Fireworks can cause misery to pets and wild animals
Tough restrictions on the sale and use of fireworks have moved a stop closer after MPs backed the plan in the Commons.
Under the proposals, firework parties will have to end at 11pm and sales of fireworks will be restricted to the period leading up to Guy Fawkes Night.
There would be a licensing system for fireworks and the types on sale will be regulated.
The government-backed plans were given an unopposed second reading by the Commons on Friday and will now go on to be considered in detail in committee.
The bill comes in response to an increasing number of complaints by people disturbed or scared by the explosions.
The Fireworks Bill, which has cross-party support, aims to reverse the trend towards year-round firework displays and general misuse which cause misery to residents, pets and wild animals.
Fireworks will only be freely available for sale for three weeks around 5 November.
The intention is to bring about a year round curfew of 11pm
The private members' bill, sponsored by Labour MP Bill Tynan, will also make the noisiest fireworks illegal and impose stricter rules on the training of those who give professional displays.
People wanting fireworks for cultural festivities, such as New Year's Eve, Diwali or weddings, will have to go to retailers with a higher form of licence.
Opening the second reading debate, Mr Tynan said: "There is a general perception that fireworks are getting louder and their use is increasingly extended all year round and becoming later at night."
Lack of licensing of retail outlets, periods of sale and noise levels, together with problems with importation, distribution and storage, all contribute to the nuisance use of fireworks, he said.
"The number of members here today demonstrates the public interest in the bill and the concerns that their constituents have raised over the years," he said.
Under the bill, sales of fireworks to minors would be banned and restrictions imposed on their sale and use.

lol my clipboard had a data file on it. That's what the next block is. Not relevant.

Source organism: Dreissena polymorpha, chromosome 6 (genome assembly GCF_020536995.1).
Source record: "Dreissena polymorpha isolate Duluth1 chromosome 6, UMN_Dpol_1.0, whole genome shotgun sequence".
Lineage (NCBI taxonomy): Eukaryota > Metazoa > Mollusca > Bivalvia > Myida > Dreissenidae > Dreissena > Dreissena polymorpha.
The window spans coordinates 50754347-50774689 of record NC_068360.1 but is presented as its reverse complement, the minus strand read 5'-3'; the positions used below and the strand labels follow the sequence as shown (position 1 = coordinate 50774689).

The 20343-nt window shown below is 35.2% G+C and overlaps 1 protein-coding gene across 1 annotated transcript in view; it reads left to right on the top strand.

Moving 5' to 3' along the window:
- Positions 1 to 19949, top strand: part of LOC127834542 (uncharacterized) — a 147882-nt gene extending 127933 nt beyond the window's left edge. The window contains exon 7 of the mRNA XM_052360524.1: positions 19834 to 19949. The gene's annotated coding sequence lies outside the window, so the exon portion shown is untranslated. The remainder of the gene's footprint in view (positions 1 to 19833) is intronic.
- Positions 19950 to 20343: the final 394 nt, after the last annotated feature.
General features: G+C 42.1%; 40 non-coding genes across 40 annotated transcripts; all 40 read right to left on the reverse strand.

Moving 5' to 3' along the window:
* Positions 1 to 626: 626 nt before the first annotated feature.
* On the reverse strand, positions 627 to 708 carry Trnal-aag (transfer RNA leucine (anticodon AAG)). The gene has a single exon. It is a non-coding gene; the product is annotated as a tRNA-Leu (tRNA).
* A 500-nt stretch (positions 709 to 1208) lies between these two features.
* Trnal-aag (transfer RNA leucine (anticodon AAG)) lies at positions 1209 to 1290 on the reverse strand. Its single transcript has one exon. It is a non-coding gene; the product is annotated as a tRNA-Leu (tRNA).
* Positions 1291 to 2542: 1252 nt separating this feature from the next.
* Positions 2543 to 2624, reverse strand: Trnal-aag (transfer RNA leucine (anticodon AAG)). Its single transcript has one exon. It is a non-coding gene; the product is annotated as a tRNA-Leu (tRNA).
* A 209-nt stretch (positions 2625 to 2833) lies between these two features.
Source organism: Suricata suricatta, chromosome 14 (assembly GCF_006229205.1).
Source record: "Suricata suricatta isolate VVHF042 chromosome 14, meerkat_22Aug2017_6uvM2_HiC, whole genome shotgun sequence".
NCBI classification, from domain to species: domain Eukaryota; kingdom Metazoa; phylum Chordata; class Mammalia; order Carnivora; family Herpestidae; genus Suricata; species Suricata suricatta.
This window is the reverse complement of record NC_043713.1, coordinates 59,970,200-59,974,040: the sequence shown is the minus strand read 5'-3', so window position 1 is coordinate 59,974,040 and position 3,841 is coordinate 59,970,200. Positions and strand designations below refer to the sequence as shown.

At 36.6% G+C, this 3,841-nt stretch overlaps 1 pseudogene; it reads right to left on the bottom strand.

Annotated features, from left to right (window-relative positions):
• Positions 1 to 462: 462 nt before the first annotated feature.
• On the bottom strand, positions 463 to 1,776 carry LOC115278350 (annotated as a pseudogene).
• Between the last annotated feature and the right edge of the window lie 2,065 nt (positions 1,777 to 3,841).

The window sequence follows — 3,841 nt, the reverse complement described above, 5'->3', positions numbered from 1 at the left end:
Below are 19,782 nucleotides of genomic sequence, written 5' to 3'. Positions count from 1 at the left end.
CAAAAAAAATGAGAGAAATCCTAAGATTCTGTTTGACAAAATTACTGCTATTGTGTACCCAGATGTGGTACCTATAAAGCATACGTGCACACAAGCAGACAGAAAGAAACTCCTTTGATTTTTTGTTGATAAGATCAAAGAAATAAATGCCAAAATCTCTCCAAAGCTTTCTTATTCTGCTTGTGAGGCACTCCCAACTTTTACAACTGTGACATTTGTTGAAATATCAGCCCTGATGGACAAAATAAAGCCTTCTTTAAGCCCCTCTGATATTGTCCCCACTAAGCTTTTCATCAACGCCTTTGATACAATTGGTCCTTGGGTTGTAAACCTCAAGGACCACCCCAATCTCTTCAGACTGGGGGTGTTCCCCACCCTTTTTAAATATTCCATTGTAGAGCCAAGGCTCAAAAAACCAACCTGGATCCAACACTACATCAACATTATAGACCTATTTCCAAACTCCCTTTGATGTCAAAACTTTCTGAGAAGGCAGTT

"The intention is to bring about a year round curfew of 11pm," said Mr Tynan to MPs' cheers, although there would be exceptions such as New Year.
Tynan: Wants to promote the responsible use of fireworks
Mr Tynan said it was essential that the supply and movement of fireworks were tracked.
"If we don't do this they can be sold in pubs or clubs, car boot sales or whatever, we have to deal with those rogue retailers and the way to do it is through this bill," he said.
"I foresee a new regime where we respect fireworks as the explosives they are, but recognise their legitimate use."
He added: "This bill is not a killjoy bill - as those with expertise have
agreed it's a sensible, considered response to the problems of fireworks
Mr Tynan said the turnout of MPs at the debate was "incredible" and showed the strength of feeling on the use of fireworks.
Andrew Robathan, for the Tories, gave his support to the "spirit of the bill", but claimed it had been "hugely watered down" to win government support and therefore lacked "substance".
Vincent Cable, for the Liberal Democrats, offered his party's unequivocal support for the bill.
But he said: "I think there is a question to be asked about how far this
all-embracing legislation is required."
Mr Tynan, MP for Hamilton South, has been working on the bill with the Convention of Scottish Local Authorities (CoSLA) Fireworks Task Group and the Guide Dogs for the Blind Association.
Home Secretary David Blunkett attended the debate, and organisations including the RSPCA and British Medical Association and National Campaign for Firework Safety also support it.
Recent figures have shown that each year some 1,300 people are injured during the bonfire night season.
Guide Dogs for the Blind have to retire four animals annually because of stress caused by fireworks. Another 150 dogs need further training to deal with problems related to loud bangs at a cost of £27,000 per dog.
Mr Tynan said a voluntary ban on airbombs, which cause up to half of all firework accidents in the street, was not working.
Earlier, Consumer Minister Melanie Johnson said the Fireworks Bill "will provide a raft of new powers to control the misuse of fireworks".
"It aims to put an end to neighbourhood nuisance and anti-social behaviour that is so often seen around bonfire night and beyond, and I welcome it wholeheartedly," she said.